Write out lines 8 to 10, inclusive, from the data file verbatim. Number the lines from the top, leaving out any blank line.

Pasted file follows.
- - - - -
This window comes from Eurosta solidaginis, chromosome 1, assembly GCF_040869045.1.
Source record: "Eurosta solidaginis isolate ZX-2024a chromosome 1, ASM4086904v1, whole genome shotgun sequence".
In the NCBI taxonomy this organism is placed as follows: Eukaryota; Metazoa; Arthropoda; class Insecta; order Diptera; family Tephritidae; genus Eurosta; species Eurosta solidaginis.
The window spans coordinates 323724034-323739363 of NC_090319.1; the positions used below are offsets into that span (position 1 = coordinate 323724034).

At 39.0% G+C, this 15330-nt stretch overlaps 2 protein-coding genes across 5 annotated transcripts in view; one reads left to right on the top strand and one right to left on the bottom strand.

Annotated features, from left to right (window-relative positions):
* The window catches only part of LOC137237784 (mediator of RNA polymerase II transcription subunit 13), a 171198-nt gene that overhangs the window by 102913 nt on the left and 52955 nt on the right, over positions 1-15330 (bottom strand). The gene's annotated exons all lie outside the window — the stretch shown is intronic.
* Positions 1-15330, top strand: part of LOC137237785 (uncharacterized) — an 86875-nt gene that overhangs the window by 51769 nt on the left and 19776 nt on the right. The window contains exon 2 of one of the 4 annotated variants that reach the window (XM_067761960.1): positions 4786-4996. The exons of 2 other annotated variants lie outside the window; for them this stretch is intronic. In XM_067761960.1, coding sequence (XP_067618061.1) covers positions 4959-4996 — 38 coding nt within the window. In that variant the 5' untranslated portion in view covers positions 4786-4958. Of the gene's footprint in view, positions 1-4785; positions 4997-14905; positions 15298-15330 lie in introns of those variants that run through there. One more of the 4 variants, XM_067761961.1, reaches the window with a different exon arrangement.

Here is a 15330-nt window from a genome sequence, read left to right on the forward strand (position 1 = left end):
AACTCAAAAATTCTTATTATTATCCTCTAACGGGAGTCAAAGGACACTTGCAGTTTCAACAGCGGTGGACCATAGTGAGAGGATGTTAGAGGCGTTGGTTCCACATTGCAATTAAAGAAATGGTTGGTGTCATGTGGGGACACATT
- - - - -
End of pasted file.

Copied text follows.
* Positions 1-15330, top strand: part of LOC137237785 (uncharacterized) — an 86875-nt gene that overhangs the window by 51769 nt on the left and 19776 nt on the right. The window contains exon 2 of one of the 4 annotated variants that reach the window (XM_067761960.1): positions 4786-4996. The exons of 2 other annotated variants lie outside the window; for them this stretch is intronic. In XM_067761960.1, coding sequence (XP_067618061.1) covers positions 4959-4996 — 38 coding nt within the window. In that variant the 5' untranslated portion in view covers positions 4786-4958. Of the gene's footprint in view, positions 1-4785; positions 4997-14905; positions 15298-15330 lie in introns of those variants that run through there. One more of the 4 variants, XM_067761961.1, reaches the window with a different exon arrangement.

Here is a 15330-nt window from a genome sequence, read left to right on the forward strand (position 1 = left end):
AACTCAAAAATTCTTATTATTATCCTCTAACGGGAGTCAAAGGACACTTGCAGTTTCAACAGCGGTGGACCATAGTGAGAGGATGTTAGAGGCGTTGGTTCCACATTGCAATTAAAGAAATGGTTGGTGTCATGTGGGGACACATT